Murder at The Lezzwood Saloon

 

Small-town feathers are ruffled by the sudden arrival in town of mysterious sexy stranger, Ivy Biggun (she packs the largest dildo in the West). Proving incontrovertibly that you CAN get a gal with a gun, Biggun’s arrival brings heartbreak, betrayal and calamitous choreography with everyone finally agreeing that – on balance – it’s preferable to Stand By Your Dyke.

A whip-crackaway-ride through the worst cliches of the Wild West musical, Murder in The Lezzwood Saloon was the first major venture for the Lezzwood Players and has been performed to sell-out audiences in Brighton, Eastbourne and somewhere up north.

“Looking back, ‘Annie Get Your Gun’ should never have cut the duelling dildo scene” Doris Day (Bus Driver, Bexhill)

Some musical moments from the show:

 

WATCH: “The Lezzwood Stage”

Wet with anticipation, the occupants of the Lezzwood Saloon hear of the imminent arrival of the Lezzwood Stagecoach, bringing with it the hope of new punters, much-needed custom and some rather more challenging choreography…

 

 

 

WATCH: “Brown Eyes Blue”

 

Dolly Partem is a wronged woman. Her poor heart is a-bustin’ and a-breakin’. So what choice does she have but to pour out her story in a good ole country ballad..? [kleenex at the ready, girls]:

 

 

 

 

ivy-entrance

 

Did you know..??

Annie Oakley – on whose story the stage show and film Annie Get Your Gun was based, was a pioneer of sexual equality and a real life sharpshooter until her death in Ohio, in 1926.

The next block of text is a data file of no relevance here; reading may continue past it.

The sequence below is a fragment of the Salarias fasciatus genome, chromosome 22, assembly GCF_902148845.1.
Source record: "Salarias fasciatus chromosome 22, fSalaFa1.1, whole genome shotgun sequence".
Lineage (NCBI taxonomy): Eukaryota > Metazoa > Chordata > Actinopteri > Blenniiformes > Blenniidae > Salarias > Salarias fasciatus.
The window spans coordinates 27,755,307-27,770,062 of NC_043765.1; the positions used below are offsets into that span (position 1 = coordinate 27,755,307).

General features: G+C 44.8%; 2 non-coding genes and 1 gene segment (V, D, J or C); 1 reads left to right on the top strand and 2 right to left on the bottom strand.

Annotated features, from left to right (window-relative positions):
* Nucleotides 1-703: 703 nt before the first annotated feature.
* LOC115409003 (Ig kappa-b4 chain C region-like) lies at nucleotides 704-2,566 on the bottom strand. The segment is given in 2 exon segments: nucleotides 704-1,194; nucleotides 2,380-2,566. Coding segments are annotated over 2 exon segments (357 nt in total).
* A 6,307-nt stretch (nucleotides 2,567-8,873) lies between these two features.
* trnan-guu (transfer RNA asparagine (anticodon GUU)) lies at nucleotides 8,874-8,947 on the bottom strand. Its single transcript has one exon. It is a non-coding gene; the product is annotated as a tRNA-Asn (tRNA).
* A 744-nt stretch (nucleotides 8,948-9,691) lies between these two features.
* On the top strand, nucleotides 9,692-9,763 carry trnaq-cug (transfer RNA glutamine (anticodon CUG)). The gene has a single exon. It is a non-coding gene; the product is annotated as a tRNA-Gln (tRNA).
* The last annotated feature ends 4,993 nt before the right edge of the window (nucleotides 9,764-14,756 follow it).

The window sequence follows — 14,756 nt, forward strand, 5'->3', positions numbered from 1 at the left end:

From the age of five, Annie [real name, Phoebe Ann Moses] had trapped birds and small animals to help supply food for her family. At about age seven, she tried using the old muzzle-loading gun that had belonged to her father in hopes of bagging even more game. She seemed, as she said, to have been born with shooting skill.

She was so good at shooting that she was able to help provide a living for her family and her reputation as a shooter began to grow. In 1875, when she was 15, she was invited to participate in a shooting contest in Cincinnati, against the well-known marksman Frank E Butler. He is reported to have laughed when he heard about his opponent. Annie, however, won the contest.

The two of them teamed up and travelled across the country, giving shooting exhibitions (with their dog, George, as an integral part of the act) before joining up with Buffalo Bill and his Wild West Show in 1885. Annie is associated with the ‘Wild West’ to this day, although in reality she came from a farming family. Frank became her manager and they travelled throughout America and Europe for 17 years with the Wild West Show, of which Annie quickly became the star.

She befriended Sitting Bull, who symbolically adopted her and named her ‘Little Sure Shot’. She performed in front of Queen Victoria on a trip to Europe and King Umberto I of Italy. Annie continued to set shooting records until late in life and showed that she had lost none of her skills when she shot 100 clay targets in a row during a shooting contest at the age of 62.

Interestingly, Annie herself had a brief acting career when in 1902 she starred in a play especially written for her called ‘the Western Girl’. She played the character Nancy Berry who used a pistol, rifle and rope to outsmart a group of outlaws.

Throughout her career she campaigned for women’s rights and is thought to have taught more than 15,000 women how to use a gun as not only a form of physical and mental exercise but so they could defend themselves. Yeeehaah!
Sources: The Annie Oakley Centre Foundation; History website: Annie Oakley

Sources: The Annie Oakley Centre Foundation; History website: Annie Oakley

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